Tune in to our latest “Talking Markets” podcast and hear more from Stephen Dover and Norm Boersma on the subject.
Growth investing has outpaced value investing for quite some time now, for a number of reasons. One of the main ones relates to the discounted value of money. In economic terms, the lower an interest rate is, the greater the value of future earnings.
Since the global financial crisis of 2008-2009, monetary policy in many economies around the globe has artificially pushed down interest rates.
So in general terms, at times of artificially low interest rates, growth companies—which have more future earnings than they have current earnings— tend to be more attractive to investors than value companies. While we believe both growth and value have a place in an investor’s portfolio and can complement each other, we see reasons to think it may be time for value to shine.
Recent Market Volatility
The recent bout of equity volatility in early February of this year threw the spotlight again on the growth versus value debate.
Volatility in the markets is normal, and we look at it as an opportunity. Value investors are looking for mispriced stocks and when there’s not a lot of volatility, you don’t get a whole lot of mispricing. But as investors pull their money out of the market, they tend to pull it out somewhat indiscriminately. That indiscriminate selling often creates mispricing of stocks based on their fundamentals. Value investors look for opportunities to step in and take advantage of that mispricing.
We think the most recent bout of market volatility represents a return to more normal circumstances. Last year we saw a very steady progression upwards in equity markets around the world. That was unusual. Now people are getting a bit more nervous. We would anticipate pullbacks ahead, and consider them a healthy occurrence—and a source of opportunity to unlock value.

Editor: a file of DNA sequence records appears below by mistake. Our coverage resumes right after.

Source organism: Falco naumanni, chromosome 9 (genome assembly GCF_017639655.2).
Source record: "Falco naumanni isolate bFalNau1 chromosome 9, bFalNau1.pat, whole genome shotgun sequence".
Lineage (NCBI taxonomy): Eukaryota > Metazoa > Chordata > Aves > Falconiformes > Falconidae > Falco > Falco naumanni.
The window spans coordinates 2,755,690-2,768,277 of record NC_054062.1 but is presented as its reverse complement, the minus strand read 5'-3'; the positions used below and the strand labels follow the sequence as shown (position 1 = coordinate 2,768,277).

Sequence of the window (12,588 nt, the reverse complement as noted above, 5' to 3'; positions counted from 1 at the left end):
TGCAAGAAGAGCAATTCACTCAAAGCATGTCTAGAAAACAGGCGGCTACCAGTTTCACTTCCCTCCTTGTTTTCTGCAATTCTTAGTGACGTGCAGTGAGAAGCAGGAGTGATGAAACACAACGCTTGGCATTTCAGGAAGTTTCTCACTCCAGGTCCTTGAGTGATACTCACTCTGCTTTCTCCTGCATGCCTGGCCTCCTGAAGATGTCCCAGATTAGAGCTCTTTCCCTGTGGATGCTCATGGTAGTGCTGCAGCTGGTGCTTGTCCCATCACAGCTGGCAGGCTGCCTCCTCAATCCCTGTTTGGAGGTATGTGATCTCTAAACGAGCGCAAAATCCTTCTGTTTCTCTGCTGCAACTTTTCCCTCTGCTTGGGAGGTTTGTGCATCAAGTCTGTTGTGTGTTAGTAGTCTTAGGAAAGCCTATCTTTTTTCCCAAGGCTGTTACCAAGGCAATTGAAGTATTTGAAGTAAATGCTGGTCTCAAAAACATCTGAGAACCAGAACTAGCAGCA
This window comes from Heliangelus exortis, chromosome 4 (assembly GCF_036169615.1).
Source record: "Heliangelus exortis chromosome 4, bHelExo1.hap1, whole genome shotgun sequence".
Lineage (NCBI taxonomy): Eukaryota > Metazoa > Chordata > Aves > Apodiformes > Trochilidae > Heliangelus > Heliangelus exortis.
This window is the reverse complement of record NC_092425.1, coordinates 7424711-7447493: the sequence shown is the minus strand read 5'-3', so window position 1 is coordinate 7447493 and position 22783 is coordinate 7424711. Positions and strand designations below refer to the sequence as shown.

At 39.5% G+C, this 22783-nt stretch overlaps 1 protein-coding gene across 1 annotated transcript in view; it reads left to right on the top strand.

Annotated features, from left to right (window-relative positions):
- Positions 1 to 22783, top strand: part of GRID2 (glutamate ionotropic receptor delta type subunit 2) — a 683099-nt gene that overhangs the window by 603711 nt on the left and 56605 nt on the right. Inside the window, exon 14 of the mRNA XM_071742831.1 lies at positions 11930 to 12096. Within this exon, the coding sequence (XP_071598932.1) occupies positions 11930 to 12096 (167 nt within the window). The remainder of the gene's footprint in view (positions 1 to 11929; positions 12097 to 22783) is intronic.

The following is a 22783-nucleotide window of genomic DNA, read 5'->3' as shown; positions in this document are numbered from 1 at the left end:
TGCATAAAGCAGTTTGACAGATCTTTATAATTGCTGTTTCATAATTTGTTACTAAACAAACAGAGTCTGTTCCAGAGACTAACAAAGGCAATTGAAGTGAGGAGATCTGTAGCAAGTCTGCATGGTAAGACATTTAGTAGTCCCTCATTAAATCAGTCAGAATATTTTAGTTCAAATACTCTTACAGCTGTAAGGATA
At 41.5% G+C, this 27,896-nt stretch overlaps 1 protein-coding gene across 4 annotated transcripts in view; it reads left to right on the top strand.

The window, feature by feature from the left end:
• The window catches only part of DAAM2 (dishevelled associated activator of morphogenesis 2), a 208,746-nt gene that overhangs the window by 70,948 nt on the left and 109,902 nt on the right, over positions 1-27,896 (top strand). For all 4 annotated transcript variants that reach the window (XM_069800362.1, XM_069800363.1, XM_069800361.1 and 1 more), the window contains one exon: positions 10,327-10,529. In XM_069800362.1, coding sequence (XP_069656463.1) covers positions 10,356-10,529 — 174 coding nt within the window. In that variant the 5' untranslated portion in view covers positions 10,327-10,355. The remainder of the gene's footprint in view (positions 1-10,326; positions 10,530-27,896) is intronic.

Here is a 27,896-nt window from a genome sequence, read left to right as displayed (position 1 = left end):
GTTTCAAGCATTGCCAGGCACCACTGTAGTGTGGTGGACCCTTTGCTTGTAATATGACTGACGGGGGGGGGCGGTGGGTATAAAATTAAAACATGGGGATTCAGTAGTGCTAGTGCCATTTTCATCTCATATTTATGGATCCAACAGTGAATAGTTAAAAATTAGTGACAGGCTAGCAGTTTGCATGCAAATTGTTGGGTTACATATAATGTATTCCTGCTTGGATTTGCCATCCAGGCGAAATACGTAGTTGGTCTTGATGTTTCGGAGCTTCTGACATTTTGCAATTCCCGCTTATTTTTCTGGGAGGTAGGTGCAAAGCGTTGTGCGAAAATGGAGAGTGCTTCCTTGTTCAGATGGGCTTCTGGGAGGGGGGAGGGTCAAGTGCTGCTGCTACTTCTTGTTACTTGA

Could the Tide be Turning for Value Investing?
Historically, value investing had outperformed growth over long periods of time, and in periods of great disruption, growth tends to outperform value. When you look at disruption, it can be very hard to pick who the winners are going to be. It might even be easier to pick out who the losers may be.
Value managers are usually looking for a reversion to a mean; trying to identify assets that they consider undervalued at this point but that they think are going to come back. Value managers are also often called contrarian managers because they’re looking at what everybody else is buying or selling, and they typically do the opposite.
Over the last 10 years, we’ve seen one of the longest periods of growth outperformance—possibly the longest ever.
And, growth has largely been concentrated in just a few stocks—namely technology. Technology companies are traditionally seen as growth companies, while financial companies and commodity companies are regarded as value.
Change Can Happen Very Quickly
Value can underperform for a very long period of time and then very rapidly catch up. In our experience, the greater the dispersion between growth and the value, the greater the likelihood that that change will happen fairly quickly. From a value investor’s point of view, we think there shouldn’t be any sector that you cannot invest in at different times.